Trip to the Beach.
The afternoon was hot, I was glued to my chair. My arms wide apart on the armrests and my legs stretched out long onto the leg-rests. Outside, the crickets were screaming, and the leaves would occasionally sway as hot wind passed over them. My eyes followed them through the window, they were the only things moving. The roads were empty, the neighbouring houses looked forgotten, and the screaming crickets were nowhere to be seen. The view through my window was a desolate one, but it seems both my cat and I found it interesting. I didn't know what he was looking at, but neither did I. On this sweaty afternoon, I felt like I didn't know anything. The searching eyes of the cat turned towards me, they were small compared to his face and a little droopy. People liked to comment that he looked sad and old. He stretched from his seat at the window and moved towards me. With no real urgency, he jumped on my leg and stared at my face. The cat was never an affectionate one, he rarely asked for love, but sometimes he would come to you and stare at you. After some years of living together with him, I knew what he wanted. So I grabbed my keys, opened the front door, and walk out barefoot onto the sizzling pavement. The cat soon followed and we started our march through the quiet town.
We walked side by side in the middle of the road, crickets accompanied us. We looked at the passing houses. The sun brought out their cheerful paint, and trimmed yards. Sometimes there were flowers, other times there were toys but the lawns were always green. I looked closely at the toys: deflated balloons, tipped tricycles, and empty water guns. They all lay nonchalant on the lawn, as if to decorate.
The cat still walked by my side, but he didn't seem interested in the lawns or the crickets or the deafening heat. He was following the road.
We reached the end, and we had the important decision of left or right to make, but the cat chose straight forward, towards the kiosk between the turns. A small, rundown place whose main customers were hungry kids looking to score their daily sugar fix. Today, however, there were no kids, and when we reached the counter, no vendor either. The cat made his way under the shade of the counter to clean his paws. I went toward the freezer next to it for an ice cream, while the sun burned into my back. I chose chocolate and placed the money onto the counter, the vendor surely wouldn't mind. The kids did it all the time, although without money. I unwrapped the ice cream and along with the cat, we made our way left.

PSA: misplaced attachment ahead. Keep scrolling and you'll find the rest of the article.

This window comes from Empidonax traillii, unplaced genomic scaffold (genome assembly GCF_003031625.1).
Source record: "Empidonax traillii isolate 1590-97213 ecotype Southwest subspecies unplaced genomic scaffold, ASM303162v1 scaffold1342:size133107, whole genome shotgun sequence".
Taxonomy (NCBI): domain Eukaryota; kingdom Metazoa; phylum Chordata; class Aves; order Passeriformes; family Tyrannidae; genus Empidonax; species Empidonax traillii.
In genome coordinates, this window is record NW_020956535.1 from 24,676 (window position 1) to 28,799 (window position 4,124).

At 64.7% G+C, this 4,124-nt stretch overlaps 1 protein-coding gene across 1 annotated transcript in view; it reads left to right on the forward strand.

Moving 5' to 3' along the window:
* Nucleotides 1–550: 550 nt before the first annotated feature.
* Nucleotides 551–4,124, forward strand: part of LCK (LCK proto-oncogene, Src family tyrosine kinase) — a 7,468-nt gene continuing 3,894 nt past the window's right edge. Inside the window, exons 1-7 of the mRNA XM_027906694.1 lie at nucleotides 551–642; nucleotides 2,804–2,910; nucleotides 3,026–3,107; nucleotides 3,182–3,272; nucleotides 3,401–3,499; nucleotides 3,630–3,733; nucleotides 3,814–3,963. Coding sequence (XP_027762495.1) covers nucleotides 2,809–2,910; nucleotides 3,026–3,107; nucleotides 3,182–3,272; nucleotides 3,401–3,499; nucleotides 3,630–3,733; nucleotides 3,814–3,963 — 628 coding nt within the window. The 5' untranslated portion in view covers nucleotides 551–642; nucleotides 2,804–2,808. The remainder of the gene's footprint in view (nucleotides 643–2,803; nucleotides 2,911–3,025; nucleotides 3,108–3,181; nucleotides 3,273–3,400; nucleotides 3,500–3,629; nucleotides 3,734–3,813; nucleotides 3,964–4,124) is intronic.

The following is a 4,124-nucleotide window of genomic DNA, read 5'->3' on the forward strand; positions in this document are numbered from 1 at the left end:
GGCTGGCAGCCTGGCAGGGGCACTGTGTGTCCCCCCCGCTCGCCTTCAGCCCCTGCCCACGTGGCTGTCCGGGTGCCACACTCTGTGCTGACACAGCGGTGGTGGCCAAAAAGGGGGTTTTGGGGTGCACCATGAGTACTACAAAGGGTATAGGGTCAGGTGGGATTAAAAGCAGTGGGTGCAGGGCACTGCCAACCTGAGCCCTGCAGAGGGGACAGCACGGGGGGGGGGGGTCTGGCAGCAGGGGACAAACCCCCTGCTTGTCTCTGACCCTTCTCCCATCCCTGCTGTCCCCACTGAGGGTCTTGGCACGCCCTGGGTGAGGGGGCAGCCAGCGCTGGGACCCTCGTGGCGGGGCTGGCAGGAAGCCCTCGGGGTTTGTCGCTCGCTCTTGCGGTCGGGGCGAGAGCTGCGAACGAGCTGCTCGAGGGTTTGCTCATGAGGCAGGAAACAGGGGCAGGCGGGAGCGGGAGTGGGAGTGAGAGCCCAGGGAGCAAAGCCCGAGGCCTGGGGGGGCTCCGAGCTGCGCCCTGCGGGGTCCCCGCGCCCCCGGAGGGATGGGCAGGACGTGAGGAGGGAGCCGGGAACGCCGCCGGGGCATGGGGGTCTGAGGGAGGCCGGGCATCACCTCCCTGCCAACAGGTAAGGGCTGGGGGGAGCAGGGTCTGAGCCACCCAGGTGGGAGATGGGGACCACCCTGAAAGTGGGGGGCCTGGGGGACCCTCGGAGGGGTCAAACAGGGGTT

The scenery was different now, the screams of crickets grew lesser and so did the trees. Houses became buildings and lawns became side walks. Colorful shops lined the bigger road, while I licked the remainder of my ice cream from my arm. We looked at the shops and restaurants, each painted in its own style. Selling different kinds of wanted things: small fur hats in summer, Chinese Hot Pot with a Scandinavian twist, all you need for satanic rituals, fun toys made of air to bring out the true potential of your child's imagination. The shops were plentiful of everything anyone could need, and yet it seems that today, nobody wanted anything, and the colorful shops waited in dullness.
The sun was lower in the sky now, but the hot wind kept coming. We made our way in the middle of the empty road, along the barren shops and continued our way forward toward the beach. The road started to soften, while the air gained the spicy freshness of the sea. There were no more crickets to be heard, only the distant sound of movement. The cat slowed down as we went closer and closer to the ocean. The smell was overwhelming now, and the ground completely soft. I stood with the ice cream stick still in hand, while my toes sunk into the sand and watched the sea eat the sun. The cat was looking at the sea too but not at the sun. He stared at the darkening ocean and made no advance. I turned towards him as he looked up to be with his droopy eyes while comfortably stretching out onto the sand. As the final rays of the sun vanished, I made my way home alone.